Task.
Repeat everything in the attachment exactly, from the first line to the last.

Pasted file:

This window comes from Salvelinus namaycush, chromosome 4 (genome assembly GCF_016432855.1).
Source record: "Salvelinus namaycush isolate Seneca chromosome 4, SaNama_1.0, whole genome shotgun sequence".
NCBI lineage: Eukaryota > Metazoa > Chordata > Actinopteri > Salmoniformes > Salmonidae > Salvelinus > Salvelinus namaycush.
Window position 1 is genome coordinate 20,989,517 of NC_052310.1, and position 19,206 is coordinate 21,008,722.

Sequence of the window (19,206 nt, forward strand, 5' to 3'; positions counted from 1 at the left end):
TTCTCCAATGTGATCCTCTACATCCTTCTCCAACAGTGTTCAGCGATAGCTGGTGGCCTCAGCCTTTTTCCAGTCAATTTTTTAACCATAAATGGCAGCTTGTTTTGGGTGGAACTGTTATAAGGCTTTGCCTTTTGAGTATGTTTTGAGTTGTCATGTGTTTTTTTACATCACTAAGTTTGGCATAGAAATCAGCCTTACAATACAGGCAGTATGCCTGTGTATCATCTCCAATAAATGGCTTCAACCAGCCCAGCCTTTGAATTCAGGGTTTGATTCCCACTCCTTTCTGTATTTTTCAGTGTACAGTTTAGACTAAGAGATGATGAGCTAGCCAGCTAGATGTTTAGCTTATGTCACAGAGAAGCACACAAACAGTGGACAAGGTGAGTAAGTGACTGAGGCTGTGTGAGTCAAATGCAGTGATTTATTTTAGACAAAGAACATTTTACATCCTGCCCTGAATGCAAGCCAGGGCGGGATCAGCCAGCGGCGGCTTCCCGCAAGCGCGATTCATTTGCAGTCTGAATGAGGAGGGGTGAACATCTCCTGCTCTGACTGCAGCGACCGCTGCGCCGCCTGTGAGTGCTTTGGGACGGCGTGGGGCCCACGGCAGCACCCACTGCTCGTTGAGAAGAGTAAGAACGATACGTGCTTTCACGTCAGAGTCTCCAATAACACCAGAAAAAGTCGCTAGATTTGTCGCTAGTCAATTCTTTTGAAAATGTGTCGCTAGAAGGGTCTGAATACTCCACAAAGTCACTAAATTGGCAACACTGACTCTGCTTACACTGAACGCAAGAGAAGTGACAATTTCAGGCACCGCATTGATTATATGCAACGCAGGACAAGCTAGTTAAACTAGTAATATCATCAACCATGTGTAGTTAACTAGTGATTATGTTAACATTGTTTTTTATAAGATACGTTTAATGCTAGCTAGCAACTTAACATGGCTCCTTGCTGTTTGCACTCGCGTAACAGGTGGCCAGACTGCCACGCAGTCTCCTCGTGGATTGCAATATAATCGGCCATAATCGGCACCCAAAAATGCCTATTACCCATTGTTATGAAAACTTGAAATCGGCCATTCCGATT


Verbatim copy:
This window comes from Salvelinus namaycush, chromosome 4 (genome assembly GCF_016432855.1).
Source record: "Salvelinus namaycush isolate Seneca chromosome 4, SaNama_1.0, whole genome shotgun sequence".
NCBI lineage: Eukaryota > Metazoa > Chordata > Actinopteri > Salmoniformes > Salmonidae > Salvelinus > Salvelinus namaycush.
Window position 1 is genome coordinate 20,989,517 of NC_052310.1, and position 19,206 is coordinate 21,008,722.

Sequence of the window (19,206 nt, forward strand, 5' to 3'; positions counted from 1 at the left end):
TTCTCCAATGTGATCCTCTACATCCTTCTCCAACAGTGTTCAGCGATAGCTGGTGGCCTCAGCCTTTTTCCAGTCAATTTTTTAACCATAAATGGCAGCTTGTTTTGGGTGGAACTGTTATAAGGCTTTGCCTTTTGAGTATGTTTTGAGTTGTCATGTGTTTTTTTACATCACTAAGTTTGGCATAGAAATCAGCCTTACAATACAGGCAGTATGCCTGTGTATCATCTCCAATAAATGGCTTCAACCAGCCCAGCCTTTGAATTCAGGGTTTGATTCCCACTCCTTTCTGTATTTTTCAGTGTACAGTTTAGACTAAGAGATGATGAGCTAGCCAGCTAGATGTTTAGCTTATGTCACAGAGAAGCACACAAACAGTGGACAAGGTGAGTAAGTGACTGAGGCTGTGTGAGTCAAATGCAGTGATTTATTTTAGACAAAGAACATTTTACATCCTGCCCTGAATGCAAGCCAGGGCGGGATCAGCCAGCGGCGGCTTCCCGCAAGCGCGATTCATTTGCAGTCTGAATGAGGAGGGGTGAACATCTCCTGCTCTGACTGCAGCGACCGCTGCGCCGCCTGTGAGTGCTTTGGGACGGCGTGGGGCCCACGGCAGCACCCACTGCTCGTTGAGAAGAGTAAGAACGATACGTGCTTTCACGTCAGAGTCTCCAATAACACCAGAAAAAGTCGCTAGATTTGTCGCTAGTCAATTCTTTTGAAAATGTGTCGCTAGAAGGGTCTGAATACTCCACAAAGTCACTAAATTGGCAACACTGACTCTGCTTACACTGAACGCAAGAGAAGTGACAATTTCAGGCACCGCATTGATTATATGCAACGCAGGACAAGCTAGTTAAACTAGTAATATCATCAACCATGTGTAGTTAACTAGTGATTATGTTAACATTGTTTTTTATAAGATACGTTTAATGCTAGCTAGCAACTTAACATGGCTCCTTGCTGTTTGCACTCGCGTAACAGGTGGCCAGACTGCCACGCAGTCTCCTCGTGGATTGCAATATAATCGGCCATAATCGGCACCCAAAAATGCCTATTACCCATTGTTATGAAAACTTGAAATCGGCCATTCCGATT